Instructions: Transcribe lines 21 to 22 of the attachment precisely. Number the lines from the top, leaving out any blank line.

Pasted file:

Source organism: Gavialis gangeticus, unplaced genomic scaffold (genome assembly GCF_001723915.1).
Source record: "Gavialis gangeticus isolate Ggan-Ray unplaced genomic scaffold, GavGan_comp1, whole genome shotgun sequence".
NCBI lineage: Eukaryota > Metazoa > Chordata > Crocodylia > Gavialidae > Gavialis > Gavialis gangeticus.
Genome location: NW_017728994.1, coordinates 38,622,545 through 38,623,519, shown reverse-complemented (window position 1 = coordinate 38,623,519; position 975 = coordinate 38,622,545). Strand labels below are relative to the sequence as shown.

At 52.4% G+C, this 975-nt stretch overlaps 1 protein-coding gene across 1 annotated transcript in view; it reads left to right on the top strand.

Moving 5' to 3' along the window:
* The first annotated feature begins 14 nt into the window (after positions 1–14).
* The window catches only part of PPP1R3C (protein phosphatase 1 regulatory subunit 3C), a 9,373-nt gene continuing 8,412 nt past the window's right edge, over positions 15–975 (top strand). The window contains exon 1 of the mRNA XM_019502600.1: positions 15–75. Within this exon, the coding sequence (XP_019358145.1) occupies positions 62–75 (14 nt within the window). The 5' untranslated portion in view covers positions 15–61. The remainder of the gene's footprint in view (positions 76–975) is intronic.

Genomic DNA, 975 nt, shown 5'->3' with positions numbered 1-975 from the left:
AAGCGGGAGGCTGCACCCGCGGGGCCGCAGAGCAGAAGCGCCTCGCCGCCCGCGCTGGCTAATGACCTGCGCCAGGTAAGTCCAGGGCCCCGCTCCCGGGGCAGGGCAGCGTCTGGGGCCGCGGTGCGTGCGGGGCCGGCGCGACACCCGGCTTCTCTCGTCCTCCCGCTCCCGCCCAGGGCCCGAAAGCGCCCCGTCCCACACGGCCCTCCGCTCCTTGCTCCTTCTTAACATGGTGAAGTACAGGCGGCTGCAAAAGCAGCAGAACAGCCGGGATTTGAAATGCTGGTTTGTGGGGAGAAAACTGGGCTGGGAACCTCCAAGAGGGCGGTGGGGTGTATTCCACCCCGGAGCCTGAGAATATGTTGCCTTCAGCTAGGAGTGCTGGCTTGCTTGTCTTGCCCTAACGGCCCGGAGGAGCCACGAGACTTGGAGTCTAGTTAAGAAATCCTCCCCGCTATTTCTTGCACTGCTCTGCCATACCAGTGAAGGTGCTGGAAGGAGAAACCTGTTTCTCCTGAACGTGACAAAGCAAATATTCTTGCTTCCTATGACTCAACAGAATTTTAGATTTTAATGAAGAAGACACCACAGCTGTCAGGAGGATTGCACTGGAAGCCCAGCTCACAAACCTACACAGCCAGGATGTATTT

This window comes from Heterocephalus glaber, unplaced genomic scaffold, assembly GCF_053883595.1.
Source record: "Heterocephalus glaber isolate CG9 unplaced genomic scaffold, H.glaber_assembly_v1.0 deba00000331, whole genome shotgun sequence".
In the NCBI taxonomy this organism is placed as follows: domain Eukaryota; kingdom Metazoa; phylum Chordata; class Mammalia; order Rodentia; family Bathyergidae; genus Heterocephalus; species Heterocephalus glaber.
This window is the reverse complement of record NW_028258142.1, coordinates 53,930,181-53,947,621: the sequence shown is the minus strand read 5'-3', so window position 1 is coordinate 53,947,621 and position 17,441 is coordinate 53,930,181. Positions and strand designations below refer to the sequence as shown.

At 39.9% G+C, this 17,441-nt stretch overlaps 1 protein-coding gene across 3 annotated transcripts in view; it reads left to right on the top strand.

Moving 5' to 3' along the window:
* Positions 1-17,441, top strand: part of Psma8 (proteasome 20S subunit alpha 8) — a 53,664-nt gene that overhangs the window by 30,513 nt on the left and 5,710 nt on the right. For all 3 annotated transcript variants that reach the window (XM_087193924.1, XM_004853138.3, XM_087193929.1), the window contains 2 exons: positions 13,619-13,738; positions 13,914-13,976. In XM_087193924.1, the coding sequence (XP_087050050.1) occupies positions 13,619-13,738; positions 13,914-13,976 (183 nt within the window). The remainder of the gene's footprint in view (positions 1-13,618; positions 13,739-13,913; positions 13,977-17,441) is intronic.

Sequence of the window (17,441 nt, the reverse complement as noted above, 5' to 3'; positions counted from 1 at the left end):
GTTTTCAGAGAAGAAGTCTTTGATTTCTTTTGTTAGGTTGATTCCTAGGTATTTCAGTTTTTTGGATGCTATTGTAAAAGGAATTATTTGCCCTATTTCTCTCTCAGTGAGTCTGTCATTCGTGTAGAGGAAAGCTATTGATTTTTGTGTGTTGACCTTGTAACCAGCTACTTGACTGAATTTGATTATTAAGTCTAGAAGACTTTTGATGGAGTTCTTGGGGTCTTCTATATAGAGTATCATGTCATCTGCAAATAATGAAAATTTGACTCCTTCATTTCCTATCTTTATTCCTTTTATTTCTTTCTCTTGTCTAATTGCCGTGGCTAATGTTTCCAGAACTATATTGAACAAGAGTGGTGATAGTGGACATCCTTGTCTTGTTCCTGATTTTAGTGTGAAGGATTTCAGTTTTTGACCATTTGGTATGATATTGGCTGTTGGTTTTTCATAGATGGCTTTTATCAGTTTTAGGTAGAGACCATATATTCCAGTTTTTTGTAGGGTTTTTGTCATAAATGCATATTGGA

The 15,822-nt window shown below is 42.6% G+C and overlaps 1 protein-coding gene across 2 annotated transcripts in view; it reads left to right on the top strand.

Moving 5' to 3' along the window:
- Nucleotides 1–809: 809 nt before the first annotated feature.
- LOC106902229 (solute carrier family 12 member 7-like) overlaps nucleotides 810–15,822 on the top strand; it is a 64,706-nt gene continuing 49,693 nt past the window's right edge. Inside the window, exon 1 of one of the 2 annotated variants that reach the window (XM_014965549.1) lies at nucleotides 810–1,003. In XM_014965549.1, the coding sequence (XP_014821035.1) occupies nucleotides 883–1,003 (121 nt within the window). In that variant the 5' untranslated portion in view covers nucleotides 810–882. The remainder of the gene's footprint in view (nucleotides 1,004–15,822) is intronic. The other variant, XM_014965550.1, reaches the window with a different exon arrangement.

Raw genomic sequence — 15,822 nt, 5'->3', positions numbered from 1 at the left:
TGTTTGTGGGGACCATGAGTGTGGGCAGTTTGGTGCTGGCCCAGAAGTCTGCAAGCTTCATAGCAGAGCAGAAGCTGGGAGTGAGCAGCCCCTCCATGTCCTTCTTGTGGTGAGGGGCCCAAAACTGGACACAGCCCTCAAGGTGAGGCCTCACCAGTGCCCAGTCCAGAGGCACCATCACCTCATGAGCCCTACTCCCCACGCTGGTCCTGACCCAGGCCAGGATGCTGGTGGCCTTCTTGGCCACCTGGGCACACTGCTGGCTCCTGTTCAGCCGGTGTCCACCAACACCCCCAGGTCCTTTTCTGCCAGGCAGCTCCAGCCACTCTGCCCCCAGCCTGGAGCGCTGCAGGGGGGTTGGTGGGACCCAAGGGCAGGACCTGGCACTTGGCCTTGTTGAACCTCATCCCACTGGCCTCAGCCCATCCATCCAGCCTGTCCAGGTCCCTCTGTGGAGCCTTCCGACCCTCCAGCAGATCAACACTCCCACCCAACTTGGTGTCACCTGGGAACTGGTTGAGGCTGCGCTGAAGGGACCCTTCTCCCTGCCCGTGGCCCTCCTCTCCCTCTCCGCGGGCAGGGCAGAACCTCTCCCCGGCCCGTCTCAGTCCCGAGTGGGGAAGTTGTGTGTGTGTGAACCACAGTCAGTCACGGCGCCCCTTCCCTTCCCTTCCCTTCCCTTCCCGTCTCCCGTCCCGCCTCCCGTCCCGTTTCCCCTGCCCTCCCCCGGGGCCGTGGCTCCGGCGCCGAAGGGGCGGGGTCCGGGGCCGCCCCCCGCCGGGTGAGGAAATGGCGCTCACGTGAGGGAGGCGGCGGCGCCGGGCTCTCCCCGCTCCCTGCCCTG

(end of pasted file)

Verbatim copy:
Moving 5' to 3' along the window:
- Nucleotides 1–809: 809 nt before the first annotated feature.